Calcinosis cutis, or cutaneous calcification, is a condition that can affect dogs and cause lesions or bumps to form on the skin. These bumps are usually red, white, or yellow and can be uncomfortable or distressing to your pet. Diagnosing and treating calcinosis cutis in dogs will depend on the severity of the condition, but there are steps you can take as a veterinarian to manage this issue effectively. In this article, we’ll discuss calcinosis cutis, common symptoms in dogs, diagnosis, and treatment options for managing it successfully.

What is calcinosis cutis in dogs and what are the causes?

Calcinosis cutis in dogs is a skin disorder where calcium builds up in the dermis and beneath the skin, along with collagen and elastin fibers. This build-up of calcium can cause very firm bumps to form on the skin. The affected skin of dogs with calcinosis cutis contains clusters of mineral deposits that can range from localized to widespread and from multifocal to coalescing.

Calcinosis cutis is mainly caused by the long-term use of corticosteroids such as prednisone in dogs, as well as conditions such as Cushing's disease and kidney failure. It can also be associated with certain infectious diseases, like leptospirosis and systemic blastomycosis, but it can be difficult to determine the cause in those cases. Certain breeds, including the German shepherd, English bulldog, Labrador retriever, Boston terrier, boxer, and rottweiler are predisposed to developing calcinosis cutis.

What are the symptoms of calcinosis cutis in dogs?

Calcinosis cutis in dogs may be characterized by:

  • Numerous, reddish papules that are firm to the touch join together forming larger plaques.
  • Patches of hair loss or sparse growth in specific spots, known as variable alopecia or hypotrichosis
  • Chalky, white, or light pink, gritty material on the surface of the skin
  • Ulceration of the skin is a common secondary finding

Calcinosis cutis in dogs commonly affects the back, groin, and shoulder regions. Dogs may experience intense itchiness, and their lesions may be complicated by secondary bacterial and/or fungal infections.

calcinosis cutis in dogs
calcinosis cutis in dogs
calcinosis cutis in dogs

How is calcinosis cutis diagnosed in dogs?

Your veterinarian will perform a thorough physical examination of the affected area and may recommend taking a sample of the affected skin for laboratory testing. This may include a cytology (microscopic examination of cells) and/or a biopsy (removal and examination of a small piece of tissue) to confirm the diagnosis.

Your veterinarian should conduct skin cytology to identify potential bacterial or yeast infections that could be contributing to the clinical signs. These secondary infections may require medical treatment, so they must be addressed appropriately.

A presumptive diagnosis of calcinosis cutis can usually be made based on the dog's history and an examination, but to truly confirm the diagnosis of calcinosis cutis in dogs, it requires a biopsy. Fortunately, this procedure can be done with sedation rather than requiring a full general anesthetic. The biopsy sample will be sent to a veterinary pathologist for examination under a microscope.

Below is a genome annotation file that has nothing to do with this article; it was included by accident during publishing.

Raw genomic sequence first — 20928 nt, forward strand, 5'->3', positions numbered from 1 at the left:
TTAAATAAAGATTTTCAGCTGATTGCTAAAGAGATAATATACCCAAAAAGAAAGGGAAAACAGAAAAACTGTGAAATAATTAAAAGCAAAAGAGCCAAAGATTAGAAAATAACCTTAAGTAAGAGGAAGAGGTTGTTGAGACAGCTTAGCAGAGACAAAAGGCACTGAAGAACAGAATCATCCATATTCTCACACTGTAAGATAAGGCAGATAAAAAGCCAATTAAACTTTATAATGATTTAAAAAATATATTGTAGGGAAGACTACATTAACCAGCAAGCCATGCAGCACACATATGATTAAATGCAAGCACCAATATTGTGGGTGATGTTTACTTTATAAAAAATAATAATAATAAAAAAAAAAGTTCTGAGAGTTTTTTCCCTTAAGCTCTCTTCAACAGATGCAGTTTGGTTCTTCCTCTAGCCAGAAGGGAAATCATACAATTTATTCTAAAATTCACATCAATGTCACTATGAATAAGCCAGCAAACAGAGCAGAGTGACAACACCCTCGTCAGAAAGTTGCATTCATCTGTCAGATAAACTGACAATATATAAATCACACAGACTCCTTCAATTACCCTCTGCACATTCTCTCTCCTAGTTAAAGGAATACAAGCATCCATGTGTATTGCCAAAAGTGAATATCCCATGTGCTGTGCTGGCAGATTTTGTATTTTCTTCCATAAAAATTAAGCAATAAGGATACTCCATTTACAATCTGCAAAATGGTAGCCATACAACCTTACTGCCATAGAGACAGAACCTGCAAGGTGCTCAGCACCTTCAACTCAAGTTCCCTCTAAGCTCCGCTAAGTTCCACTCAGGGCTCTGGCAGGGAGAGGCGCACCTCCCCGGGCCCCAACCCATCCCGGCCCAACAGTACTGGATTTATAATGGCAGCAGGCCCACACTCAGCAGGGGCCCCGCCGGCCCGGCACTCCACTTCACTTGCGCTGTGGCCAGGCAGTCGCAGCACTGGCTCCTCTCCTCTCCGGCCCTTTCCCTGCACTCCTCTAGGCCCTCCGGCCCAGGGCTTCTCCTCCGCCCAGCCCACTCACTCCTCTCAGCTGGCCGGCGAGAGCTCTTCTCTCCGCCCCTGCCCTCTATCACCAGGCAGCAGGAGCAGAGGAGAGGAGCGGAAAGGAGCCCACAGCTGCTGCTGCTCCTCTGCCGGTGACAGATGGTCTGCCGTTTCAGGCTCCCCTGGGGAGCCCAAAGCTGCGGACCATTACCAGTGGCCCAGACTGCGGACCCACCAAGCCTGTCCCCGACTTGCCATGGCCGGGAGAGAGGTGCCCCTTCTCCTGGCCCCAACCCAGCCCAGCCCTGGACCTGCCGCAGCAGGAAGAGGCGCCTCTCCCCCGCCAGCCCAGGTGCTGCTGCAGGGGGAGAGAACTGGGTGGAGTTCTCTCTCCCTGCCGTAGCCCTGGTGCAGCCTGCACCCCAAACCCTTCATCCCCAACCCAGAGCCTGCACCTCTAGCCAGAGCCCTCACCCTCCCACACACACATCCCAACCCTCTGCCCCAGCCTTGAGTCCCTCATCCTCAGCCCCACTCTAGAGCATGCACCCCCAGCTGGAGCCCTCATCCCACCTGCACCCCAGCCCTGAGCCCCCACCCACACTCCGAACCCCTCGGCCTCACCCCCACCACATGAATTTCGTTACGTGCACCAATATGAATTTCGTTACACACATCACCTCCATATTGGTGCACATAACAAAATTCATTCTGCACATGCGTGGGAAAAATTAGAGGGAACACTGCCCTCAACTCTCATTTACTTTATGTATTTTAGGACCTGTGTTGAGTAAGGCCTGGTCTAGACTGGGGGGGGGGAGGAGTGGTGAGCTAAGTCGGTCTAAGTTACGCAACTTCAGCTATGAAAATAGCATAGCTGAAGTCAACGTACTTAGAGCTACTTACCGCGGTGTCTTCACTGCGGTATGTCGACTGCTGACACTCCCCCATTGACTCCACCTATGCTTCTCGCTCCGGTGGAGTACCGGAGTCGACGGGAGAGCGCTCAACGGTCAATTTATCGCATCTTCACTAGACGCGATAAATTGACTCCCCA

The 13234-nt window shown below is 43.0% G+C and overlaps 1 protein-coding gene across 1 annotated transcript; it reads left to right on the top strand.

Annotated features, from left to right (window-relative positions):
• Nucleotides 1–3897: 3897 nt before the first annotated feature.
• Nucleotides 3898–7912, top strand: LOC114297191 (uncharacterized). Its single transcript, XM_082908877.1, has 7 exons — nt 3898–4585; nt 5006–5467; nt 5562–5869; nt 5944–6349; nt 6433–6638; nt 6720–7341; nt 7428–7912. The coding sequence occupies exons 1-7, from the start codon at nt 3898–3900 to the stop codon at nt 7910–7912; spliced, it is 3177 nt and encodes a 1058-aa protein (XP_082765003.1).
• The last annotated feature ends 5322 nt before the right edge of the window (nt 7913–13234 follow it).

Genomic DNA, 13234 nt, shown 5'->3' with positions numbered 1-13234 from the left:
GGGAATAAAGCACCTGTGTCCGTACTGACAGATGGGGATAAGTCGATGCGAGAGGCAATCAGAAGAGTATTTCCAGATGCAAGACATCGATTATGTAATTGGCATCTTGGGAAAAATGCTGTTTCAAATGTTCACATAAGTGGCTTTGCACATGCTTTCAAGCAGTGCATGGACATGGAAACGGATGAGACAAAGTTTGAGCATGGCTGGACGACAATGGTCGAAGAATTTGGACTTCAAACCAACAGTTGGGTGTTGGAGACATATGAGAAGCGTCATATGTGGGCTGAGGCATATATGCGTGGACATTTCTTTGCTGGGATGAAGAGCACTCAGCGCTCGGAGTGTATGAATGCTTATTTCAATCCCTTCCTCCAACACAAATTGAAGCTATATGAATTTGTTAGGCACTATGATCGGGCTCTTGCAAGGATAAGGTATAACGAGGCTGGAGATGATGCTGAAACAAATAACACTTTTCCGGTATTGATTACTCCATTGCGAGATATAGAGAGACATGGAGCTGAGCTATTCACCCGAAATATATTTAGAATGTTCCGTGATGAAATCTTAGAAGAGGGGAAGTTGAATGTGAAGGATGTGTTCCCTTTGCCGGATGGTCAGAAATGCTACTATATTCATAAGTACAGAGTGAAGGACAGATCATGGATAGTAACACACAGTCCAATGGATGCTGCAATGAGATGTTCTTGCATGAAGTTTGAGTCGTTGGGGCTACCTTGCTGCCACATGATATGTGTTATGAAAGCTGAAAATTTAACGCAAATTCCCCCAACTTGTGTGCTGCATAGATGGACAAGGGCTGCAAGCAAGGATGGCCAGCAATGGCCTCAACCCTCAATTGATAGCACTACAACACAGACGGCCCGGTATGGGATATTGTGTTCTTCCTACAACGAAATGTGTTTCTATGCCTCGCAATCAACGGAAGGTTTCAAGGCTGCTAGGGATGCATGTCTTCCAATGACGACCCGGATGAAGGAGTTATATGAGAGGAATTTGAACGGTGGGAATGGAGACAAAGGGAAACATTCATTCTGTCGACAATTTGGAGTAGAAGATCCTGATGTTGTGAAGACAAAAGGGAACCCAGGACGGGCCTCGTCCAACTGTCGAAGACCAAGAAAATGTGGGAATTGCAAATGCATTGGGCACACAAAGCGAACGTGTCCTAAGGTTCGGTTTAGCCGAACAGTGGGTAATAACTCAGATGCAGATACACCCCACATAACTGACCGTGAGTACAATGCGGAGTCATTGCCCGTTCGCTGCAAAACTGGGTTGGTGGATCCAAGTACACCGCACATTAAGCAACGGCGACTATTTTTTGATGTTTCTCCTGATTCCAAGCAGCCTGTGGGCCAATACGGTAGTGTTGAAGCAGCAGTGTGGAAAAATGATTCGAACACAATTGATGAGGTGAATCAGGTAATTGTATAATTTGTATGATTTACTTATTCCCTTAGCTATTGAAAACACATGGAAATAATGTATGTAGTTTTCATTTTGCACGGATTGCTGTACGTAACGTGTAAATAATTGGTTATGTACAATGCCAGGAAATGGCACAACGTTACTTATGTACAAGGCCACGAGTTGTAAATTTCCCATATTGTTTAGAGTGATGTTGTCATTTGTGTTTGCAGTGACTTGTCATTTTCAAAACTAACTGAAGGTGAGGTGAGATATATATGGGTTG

What are the treatment options for calcinosis cutis in dogs?

To ensure an optimal outcome, it is important to accurately identify and manage any underlying causes of calcinosis cutis to prevent further progression.

The most studied treatment for calcinosis cutis in dogs is dimethyl sulfoxide (DMSO). Applying a thin layer of DMSO to affected lesions every 24 hours can be an effective way to break down calcium deposits and stop future crystallization.

Dog owners can use either liquid or gel-based products of DMSO, with gel-based products being simpler to apply. If your dog has large areas of skin affected by lesions, start by treating a small area, then gradually expand the treated area. Treating too much too quickly may have adverse effects, so it is important to progress gradually.

Using DMSO may result in the reabsorption of calcium into the bloodstream, which could lead to hypercalcemia, so make sure to periodically check calcium levels. Additionally, any secondary infections must be treated before applying DMSO. Treating associated bacterial or yeast infections can help reduce itching and discomfort while increasing the chances of lesion resolution.

What is the prognosis for dogs with calcinosis cutis?

Regular physical assessments are necessary to assess the progress of lesions, which can take weeks or even months to improve. Generally speaking, the prognosis for calcinosis cutis in dogs is good as long as a diagnosis is accurately made and the appropriate treatment is implemented.

Calcinosis cutis in dogs is a condition that can be diagnosed with physical examination, skin cytology, and biopsy. The most common cause of calcinosis cutis in dogs is a result of chronic corticosteroid use such as prednisone. Treatment involves the use of dimethyl sulfoxide (DMSO) to break down calcium deposits and stop further crystallization. To ensure an optimal outcome, it is important to accurately identify and manage any underlying causes of calcinosis cutis to prevent further progression. With proper diagnosis and treatment, calcinosis cutis has a good prognosis for dogs. If you have any questions about calcinosis cutis in dogs, please reach out to your veterinarian.